Space as an Extreme Environment
Can life be transported beyond its planet of origin, and adapted to survive and thrive in extreme environments in space, such as Mars or the Moon? Can microorganisms be useful for life support and in situ resource utilization in a sustained space exploration? The answer to these questions is not simple because the conditions in space make survival of microorganisms difficult. They include UV and cosmic radiation, microgravity, temperature, pressure and low levels of nutrients. The focus will be on cyanobacteria as model organisms because of their antiquity on earth, metabolic diversity, resilience to adverse conditions, ability to efficiently produce oxygen and hydrogen, and the existence of advanced capabilities for their genetic manipulation. I will discuss scientific opportunities and challenges related to establishing cyanobacteria in space, and in particular in a lunar environment.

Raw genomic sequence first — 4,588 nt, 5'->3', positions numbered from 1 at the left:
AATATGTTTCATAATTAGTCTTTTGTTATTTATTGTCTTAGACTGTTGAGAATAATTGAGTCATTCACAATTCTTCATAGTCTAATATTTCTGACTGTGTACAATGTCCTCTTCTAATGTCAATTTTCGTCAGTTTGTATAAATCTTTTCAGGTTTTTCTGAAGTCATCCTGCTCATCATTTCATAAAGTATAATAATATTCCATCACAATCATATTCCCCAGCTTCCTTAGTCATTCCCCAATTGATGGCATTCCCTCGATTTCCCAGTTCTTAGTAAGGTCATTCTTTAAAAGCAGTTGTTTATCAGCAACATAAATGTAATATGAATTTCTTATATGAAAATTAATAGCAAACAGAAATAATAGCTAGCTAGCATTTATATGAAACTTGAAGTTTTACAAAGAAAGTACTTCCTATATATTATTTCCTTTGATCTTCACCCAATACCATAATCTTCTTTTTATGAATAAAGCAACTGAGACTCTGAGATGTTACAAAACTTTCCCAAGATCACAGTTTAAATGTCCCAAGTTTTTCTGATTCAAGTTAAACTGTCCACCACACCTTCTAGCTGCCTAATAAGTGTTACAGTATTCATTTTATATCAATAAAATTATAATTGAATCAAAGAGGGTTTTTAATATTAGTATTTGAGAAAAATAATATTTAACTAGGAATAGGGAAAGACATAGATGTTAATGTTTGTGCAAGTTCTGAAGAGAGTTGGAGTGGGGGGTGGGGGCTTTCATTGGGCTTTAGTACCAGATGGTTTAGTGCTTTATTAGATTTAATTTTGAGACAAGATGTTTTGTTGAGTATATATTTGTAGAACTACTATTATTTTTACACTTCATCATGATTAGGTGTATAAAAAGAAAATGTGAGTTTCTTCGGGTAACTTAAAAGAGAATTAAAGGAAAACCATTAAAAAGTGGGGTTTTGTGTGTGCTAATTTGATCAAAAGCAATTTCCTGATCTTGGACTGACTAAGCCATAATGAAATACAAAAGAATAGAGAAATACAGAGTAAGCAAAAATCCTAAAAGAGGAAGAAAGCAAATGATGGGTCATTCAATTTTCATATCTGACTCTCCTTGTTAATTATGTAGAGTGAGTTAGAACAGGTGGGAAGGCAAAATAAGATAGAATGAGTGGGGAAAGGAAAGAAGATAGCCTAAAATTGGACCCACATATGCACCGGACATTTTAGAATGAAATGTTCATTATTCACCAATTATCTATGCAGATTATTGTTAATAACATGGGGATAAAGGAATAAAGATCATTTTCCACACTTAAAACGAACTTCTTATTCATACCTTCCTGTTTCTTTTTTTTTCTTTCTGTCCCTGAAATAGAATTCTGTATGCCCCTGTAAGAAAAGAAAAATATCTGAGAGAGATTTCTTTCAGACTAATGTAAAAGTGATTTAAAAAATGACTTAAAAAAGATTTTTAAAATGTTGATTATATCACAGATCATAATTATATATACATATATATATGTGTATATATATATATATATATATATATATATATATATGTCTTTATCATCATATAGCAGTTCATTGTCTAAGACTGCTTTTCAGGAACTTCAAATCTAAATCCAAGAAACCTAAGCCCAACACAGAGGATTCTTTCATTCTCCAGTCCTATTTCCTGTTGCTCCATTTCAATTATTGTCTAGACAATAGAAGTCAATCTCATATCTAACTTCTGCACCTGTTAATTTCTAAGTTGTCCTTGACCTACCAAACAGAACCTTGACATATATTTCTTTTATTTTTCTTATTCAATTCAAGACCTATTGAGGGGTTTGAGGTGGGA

Our General Interest Seminars are an opportunity for distinguished speakers to present new research in physics and related areas. The material presented is suitable for undergraduate level upwards and all members of the School are welcome to attend..